State Senator Rene Unterman (left) and District Attorney Danny Porter were panelists for a seminar on cyberbullying held this week at Creekland Middle School. (Special photo: Dwayne Hood)
See something. Hear Something. Do something.
That simple directive on how to stop cyberbullying was given earlier this week to more than 50 local parents at a 90-minute seminar held at Creekland Middle School. The Gwinnett Neighborhood Leadership Institute, which hosted the event, invited District Attorney Danny Porter, State Senator Renee Unterman and several educators and technology experts to discuss potential harm to youngsters through cyberbullying.
“We’re one of five safety teams formed by the GNLI and we’ve worked on this for nine months,” team member Tugay Angay said. “We chose this topic based on surveys from parents because they are seeing cyberbullying as a serious issue.”
The program opened with survey findings by Internet watchdog groups which reveal that 80 percent of teenagers use cell phones regularly and 75 percent would give up television before giving up Internet access. Forty-five percent have been cyberbullied and 68 percent see it as a problem. And although 70 percent of teens have seen others bullied and 84 percent have told people to stop bullying, only 10 percent have reported the harassment.
Parents were told that ignorance is not bliss and cyberbullying takes place by cellphone, texting, on Facebook, Instagram, Twitter, in chat rooms, by photographs and other online communications. It can be through derogatory language, stalking, outing personal details or embarrassing photographs. The ability to reach thousands of people instantly can also inflict great damage to a youngster’s reputation and self-esteem.
The parents were told that cyber perpetrators usually use the Internet obsessively, often late at night and use several online user names. They are attention seekers who want power and control over others. Cyber victims often have little support systems, become withdrawn, have low self-esteem, suffer in academics and are more likely to drop out of school. And the most vulnerable to cyberbullying are kids between the ages of 10 to 13 when youngsters develop reputations with peers.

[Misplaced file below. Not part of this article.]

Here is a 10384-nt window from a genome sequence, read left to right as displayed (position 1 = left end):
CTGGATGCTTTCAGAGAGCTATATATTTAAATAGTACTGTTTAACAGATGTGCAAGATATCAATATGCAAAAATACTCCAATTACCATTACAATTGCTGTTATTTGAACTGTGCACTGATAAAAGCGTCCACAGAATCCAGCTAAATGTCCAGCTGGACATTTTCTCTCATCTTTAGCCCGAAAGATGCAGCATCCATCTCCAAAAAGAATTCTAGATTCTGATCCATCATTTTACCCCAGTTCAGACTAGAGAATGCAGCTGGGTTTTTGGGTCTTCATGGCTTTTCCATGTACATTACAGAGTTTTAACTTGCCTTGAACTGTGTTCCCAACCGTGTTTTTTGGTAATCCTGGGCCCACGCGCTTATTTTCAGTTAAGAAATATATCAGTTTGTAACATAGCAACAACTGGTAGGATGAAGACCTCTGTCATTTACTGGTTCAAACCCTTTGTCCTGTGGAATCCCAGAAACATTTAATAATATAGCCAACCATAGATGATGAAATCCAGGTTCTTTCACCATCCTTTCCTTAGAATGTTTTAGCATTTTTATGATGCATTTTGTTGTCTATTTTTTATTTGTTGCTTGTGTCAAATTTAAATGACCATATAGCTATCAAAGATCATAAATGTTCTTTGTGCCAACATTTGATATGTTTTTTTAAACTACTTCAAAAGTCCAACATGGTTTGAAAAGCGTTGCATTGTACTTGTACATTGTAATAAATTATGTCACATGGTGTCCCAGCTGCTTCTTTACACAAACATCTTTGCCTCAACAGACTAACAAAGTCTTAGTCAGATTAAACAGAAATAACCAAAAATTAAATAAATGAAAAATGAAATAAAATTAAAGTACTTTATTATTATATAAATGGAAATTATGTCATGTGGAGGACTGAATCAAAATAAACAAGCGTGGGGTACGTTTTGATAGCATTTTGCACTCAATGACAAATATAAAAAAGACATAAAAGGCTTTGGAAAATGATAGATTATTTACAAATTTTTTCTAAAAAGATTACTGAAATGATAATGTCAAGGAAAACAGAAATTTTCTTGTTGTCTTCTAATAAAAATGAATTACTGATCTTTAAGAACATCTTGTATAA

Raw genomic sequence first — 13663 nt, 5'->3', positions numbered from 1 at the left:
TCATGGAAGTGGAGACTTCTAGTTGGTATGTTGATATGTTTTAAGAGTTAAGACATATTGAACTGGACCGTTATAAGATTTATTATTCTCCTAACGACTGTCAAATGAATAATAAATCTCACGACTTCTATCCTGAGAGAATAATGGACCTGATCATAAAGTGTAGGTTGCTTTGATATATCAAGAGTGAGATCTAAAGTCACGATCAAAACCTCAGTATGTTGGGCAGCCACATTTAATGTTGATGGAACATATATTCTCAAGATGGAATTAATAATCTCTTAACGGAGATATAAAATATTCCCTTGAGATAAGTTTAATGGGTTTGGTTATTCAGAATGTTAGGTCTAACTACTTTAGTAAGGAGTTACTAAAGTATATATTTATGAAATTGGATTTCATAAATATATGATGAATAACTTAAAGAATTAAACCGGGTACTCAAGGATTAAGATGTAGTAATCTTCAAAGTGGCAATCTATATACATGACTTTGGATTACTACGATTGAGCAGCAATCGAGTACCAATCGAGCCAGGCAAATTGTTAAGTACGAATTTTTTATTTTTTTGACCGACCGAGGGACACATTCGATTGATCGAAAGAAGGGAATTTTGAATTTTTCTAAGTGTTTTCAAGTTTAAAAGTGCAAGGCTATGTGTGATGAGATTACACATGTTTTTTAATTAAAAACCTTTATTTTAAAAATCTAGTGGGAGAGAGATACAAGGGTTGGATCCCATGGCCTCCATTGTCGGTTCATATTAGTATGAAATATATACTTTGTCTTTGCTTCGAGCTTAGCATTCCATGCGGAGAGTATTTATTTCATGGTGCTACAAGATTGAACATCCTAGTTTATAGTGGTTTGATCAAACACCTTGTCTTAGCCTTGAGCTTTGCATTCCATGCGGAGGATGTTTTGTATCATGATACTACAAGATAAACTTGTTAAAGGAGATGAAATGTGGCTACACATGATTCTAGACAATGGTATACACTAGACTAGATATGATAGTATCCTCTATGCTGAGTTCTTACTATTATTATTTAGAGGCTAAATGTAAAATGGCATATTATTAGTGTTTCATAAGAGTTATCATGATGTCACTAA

Porter and Unterman told parents that state legislatures are struggling on where to draw the line between free speech and cyberbullying. Porter said that cyberbullying in itself is not a crime and is usually addressed through civil court. He said prosecution is determined through content and possible harm inflicted to a child. He said they primarily focus on if a threat has been made or if photographs have been sent or requested. He strongly urged parents to monitor their children’s online communications.
“If your child is under 17 years old and is in your home, the only right to privacy that they have is what you grant to them,” he said.
Panel members said the key to combating cyberbullying is in convincing youngsters to report it to adults. Instead of being bystanders to bullying, they should become “upstanders” in defending the bullied. Many parents took notes during the seminar and a number stayed afterwards to speak with Porter and Unterman about possible legalities associated with cyberbullying.
Carmen Richardson has a son in fifth grade who will attend Creekland Middle School next year. She said that she came to the program to learn about potential harm waiting on her son in cyberspace.
“I am a concerned parent,” said Richardson,” and when I grew up all of this stuff (cyberbullying) did not exist. And now my kids are teaching me about these things. I want to be more proactive. I want to do the right thing. I want to be a real parent and not have to have them teach me about this. I am going to self-educate myself.”